Poverty alleviation through a gender lens
What does poverty mean to women of my community? This is the question we have always asked to be able to meet the needs and aims of our projects. Poverty to them is the inability to send their children to school, to be able to own a piece of farm land and the inability to rare life stock. It is generally the lack of capabilities which explain why they cannot carry out activities themselves. They are deprived of certain basic resources, either by the leaders of the community or by their gender type. Understanding their needs was the key point through which their livelihood and standard of living could be improved. This would eventually lead to a trickle effect to alleviate poverty. Yedia Foundation works mostly on projects related to agriculture and education. We focus mostly on the women and children, especially those who have been affected either directly or indirectly by HIV/AIDS.
The situation of OVC´s (orphans and vulnerable children); women and the girl child in the North West Province of Cameroon is influenced by a strong cultural constraints and hardship. Over 70% of the women in the rural areas are illiterate. Their house holds depends on subsistence agriculture, craft and small market activities. Women have limited chances to exchange information out side their tribes and villages. Access to credits and income generating activities are limited, OVC´s are maltreated by foster parents and are victims of child trafficking. People especially women living with HIV/AIDS are stigmatized in their communities. In addition the girl child is used as a source of income for her father as she is forced into early marriage.
This motivated the creation of YEDIA Foundation in 1999. It is a grass root based umbrella organization. The organization is working to empower the rural women and their down line in order to improve their livelihood and most importantly alleviate poverty. The goal of YEDIA Foundation is to improve the economic and social conditions of rural women and OVC´s in the community. In order to achieve this goal the following objectives were set aside. Firstly to improve on the socio-economic activities of the women in these communities, by giving them an opportunity to do what they know how to do best. This is done in a cost effective way and with the use of modern technology. For example agriculture, tailoring, craft and small scale entrepreneurs. Secondly, improve on the participation of women in the structures/institutions of the community to enable them take active part in the development/decision making process.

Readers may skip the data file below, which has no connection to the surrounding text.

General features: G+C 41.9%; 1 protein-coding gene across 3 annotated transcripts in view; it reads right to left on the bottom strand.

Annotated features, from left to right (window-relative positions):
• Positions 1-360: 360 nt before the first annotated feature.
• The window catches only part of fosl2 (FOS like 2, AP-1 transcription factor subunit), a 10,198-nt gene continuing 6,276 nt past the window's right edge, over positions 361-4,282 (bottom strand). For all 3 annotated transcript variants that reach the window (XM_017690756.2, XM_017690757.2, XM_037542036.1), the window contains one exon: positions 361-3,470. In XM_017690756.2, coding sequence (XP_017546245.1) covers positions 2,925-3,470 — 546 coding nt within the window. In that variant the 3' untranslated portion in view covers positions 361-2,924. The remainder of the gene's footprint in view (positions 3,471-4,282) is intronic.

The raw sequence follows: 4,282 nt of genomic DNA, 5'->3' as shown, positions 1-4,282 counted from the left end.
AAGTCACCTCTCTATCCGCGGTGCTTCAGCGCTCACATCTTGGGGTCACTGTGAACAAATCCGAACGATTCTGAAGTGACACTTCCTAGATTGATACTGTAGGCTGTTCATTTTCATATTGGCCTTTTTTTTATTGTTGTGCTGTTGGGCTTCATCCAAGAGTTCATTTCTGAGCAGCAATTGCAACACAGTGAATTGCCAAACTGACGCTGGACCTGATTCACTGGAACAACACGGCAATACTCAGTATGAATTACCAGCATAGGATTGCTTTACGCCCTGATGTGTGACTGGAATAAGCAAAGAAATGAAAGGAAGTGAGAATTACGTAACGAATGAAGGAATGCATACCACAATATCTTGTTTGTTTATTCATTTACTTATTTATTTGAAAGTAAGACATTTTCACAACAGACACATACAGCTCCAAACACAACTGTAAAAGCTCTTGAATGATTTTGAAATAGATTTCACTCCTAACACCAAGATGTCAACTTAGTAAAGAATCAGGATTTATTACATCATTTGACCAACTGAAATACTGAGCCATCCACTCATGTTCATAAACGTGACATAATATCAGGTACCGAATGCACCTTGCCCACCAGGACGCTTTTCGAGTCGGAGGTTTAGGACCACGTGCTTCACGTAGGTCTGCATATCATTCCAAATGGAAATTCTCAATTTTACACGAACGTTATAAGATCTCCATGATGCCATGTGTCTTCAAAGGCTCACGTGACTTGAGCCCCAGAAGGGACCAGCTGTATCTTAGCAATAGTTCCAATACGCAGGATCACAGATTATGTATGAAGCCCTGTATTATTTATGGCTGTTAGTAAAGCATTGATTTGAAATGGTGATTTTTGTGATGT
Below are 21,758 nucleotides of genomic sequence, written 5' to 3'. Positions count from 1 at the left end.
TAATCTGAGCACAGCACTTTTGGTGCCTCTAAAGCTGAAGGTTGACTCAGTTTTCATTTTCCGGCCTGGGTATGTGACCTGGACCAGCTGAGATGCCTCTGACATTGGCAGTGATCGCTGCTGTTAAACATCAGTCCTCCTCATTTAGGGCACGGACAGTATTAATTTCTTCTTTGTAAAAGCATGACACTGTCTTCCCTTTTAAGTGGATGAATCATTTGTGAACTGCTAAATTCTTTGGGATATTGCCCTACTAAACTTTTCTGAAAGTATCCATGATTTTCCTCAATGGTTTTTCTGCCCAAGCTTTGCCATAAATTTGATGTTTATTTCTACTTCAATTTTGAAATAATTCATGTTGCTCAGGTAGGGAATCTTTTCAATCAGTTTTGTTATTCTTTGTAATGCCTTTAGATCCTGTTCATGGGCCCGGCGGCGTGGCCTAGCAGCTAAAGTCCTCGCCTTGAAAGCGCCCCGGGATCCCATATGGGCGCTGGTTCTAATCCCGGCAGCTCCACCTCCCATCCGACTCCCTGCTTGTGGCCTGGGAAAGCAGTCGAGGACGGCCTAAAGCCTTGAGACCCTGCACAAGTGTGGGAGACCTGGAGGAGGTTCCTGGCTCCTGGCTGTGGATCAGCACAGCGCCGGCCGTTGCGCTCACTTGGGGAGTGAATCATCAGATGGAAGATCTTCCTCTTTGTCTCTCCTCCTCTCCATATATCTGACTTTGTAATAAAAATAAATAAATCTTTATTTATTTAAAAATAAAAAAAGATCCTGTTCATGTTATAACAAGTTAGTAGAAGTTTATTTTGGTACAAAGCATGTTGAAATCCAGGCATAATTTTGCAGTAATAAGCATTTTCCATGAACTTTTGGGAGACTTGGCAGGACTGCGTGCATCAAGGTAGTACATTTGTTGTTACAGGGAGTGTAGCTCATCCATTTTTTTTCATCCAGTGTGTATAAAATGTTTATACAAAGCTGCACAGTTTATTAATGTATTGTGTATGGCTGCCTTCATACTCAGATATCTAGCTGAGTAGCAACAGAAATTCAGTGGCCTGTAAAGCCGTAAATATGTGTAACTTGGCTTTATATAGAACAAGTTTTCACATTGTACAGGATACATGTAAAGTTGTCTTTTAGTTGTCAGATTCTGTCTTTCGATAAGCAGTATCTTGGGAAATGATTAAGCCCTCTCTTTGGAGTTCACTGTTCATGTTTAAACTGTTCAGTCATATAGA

At the moment Yedia Foundation is working with 250 common initiative groups with membership estimated at about 2349members. We have many success stories in our organization though it has always been a difficult journey. At the moment we have a primary school for OVC´s and other less privileged children in the community. We graduated our first pupils to college in 2009. In addition we have supported the women with a power tiller and rice mill to enable large scale production and easy access to markets. We have also improved on farming methods by using highbred seeds, providing the women with fertilizers and herbicide. Most importantly we have negotiated with the traditional leader to enable the women to have access to land which is still a very challenging issue. The women have opened up group poultry and piggery farms. This enables them as a group to have access to credit to improve their small businesses, through micro finance savings and credit schemes. Most of these institutions have employed the women. The institutions have created jobs and empowered the women. They now participate actively and independently on their own projects. Our most recent project is on up land rice cultivation were the women will take an active part in the land partitioning scheme.
Empowering women is not the panacea to poverty alleviation but it plays a very vital role as most women are the head of their house holds. They are somewhat the ones who provide for their families. But the most challenging aspect of empowering these women is the fact that they are resistant to change due to cultural norms and values. They are caught in a “catch 22 position”, were they do not want to let go of the old traditional ways but are faced with the effects of globalization.